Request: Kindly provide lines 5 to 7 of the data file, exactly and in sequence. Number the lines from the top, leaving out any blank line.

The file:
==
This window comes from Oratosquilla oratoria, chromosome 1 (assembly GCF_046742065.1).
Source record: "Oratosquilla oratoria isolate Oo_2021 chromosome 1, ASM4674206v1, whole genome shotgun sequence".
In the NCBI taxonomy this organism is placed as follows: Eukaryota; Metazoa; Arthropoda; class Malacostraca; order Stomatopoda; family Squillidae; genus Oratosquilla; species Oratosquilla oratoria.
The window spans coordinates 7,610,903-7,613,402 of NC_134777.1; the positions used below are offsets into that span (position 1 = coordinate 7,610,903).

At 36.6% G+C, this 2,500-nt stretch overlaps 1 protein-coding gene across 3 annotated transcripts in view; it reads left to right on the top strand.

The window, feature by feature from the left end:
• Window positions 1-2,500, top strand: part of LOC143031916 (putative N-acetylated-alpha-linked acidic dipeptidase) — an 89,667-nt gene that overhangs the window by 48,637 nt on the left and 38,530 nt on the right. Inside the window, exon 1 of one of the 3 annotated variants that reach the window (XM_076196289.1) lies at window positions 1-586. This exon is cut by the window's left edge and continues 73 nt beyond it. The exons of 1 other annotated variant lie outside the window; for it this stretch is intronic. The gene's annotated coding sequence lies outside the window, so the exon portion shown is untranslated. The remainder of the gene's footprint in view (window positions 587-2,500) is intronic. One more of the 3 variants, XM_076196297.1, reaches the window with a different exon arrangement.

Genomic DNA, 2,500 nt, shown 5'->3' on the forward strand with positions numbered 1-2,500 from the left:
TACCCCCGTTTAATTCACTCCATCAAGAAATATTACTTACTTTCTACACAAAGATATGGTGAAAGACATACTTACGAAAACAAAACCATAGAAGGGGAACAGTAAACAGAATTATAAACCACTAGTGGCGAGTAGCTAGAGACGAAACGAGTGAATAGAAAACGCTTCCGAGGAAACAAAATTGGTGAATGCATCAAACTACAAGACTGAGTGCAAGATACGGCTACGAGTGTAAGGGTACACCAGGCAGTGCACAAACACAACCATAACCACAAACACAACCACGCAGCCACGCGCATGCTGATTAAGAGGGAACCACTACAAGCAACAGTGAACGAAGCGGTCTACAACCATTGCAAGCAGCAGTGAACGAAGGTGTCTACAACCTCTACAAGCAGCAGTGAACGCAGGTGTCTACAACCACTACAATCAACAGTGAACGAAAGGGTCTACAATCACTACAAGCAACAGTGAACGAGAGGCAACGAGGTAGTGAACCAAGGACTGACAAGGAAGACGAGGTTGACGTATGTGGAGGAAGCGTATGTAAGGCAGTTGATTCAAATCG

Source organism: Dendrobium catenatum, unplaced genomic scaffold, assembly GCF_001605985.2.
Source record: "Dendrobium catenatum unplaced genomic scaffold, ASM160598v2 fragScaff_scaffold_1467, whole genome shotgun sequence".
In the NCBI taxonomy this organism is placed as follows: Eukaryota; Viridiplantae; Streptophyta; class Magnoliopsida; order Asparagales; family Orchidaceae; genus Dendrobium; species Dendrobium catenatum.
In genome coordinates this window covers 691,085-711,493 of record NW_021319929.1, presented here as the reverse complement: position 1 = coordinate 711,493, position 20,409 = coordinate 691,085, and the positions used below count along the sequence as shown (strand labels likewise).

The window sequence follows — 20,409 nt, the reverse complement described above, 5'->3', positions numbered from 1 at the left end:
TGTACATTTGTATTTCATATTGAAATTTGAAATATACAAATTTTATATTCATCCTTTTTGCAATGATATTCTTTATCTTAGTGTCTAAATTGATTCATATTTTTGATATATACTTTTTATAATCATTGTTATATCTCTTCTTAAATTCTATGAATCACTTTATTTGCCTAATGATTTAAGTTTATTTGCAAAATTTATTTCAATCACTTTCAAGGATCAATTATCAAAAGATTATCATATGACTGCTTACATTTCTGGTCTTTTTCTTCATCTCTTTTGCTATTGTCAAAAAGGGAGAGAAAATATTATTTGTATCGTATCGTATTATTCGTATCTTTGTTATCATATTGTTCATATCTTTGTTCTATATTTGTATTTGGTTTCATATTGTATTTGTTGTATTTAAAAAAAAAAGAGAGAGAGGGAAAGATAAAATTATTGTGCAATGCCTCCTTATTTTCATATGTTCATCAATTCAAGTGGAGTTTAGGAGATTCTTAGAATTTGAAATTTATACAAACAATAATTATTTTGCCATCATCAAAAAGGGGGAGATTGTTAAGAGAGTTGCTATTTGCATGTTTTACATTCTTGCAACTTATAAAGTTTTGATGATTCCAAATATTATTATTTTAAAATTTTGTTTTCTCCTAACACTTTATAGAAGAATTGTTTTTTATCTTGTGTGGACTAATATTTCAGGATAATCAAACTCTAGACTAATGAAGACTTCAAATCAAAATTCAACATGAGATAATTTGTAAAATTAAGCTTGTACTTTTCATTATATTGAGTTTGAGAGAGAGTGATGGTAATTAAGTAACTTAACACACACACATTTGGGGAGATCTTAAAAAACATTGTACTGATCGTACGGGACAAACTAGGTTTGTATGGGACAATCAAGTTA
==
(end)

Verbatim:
At 36.6% G+C, this 2,500-nt stretch overlaps 1 protein-coding gene across 3 annotated transcripts in view; it reads left to right on the top strand.

The window, feature by feature from the left end:
• Window positions 1-2,500, top strand: part of LOC143031916 (putative N-acetylated-alpha-linked acidic dipeptidase) — an 89,667-nt gene that overhangs the window by 48,637 nt on the left and 38,530 nt on the right. Inside the window, exon 1 of one of the 3 annotated variants that reach the window (XM_076196289.1) lies at window positions 1-586. This exon is cut by the window's left edge and continues 73 nt beyond it. The exons of 1 other annotated variant lie outside the window; for it this stretch is intronic. The gene's annotated coding sequence lies outside the window, so the exon portion shown is untranslated. The remainder of the gene's footprint in view (window positions 587-2,500) is intronic. One more of the 3 variants, XM_076196297.1, reaches the window with a different exon arrangement.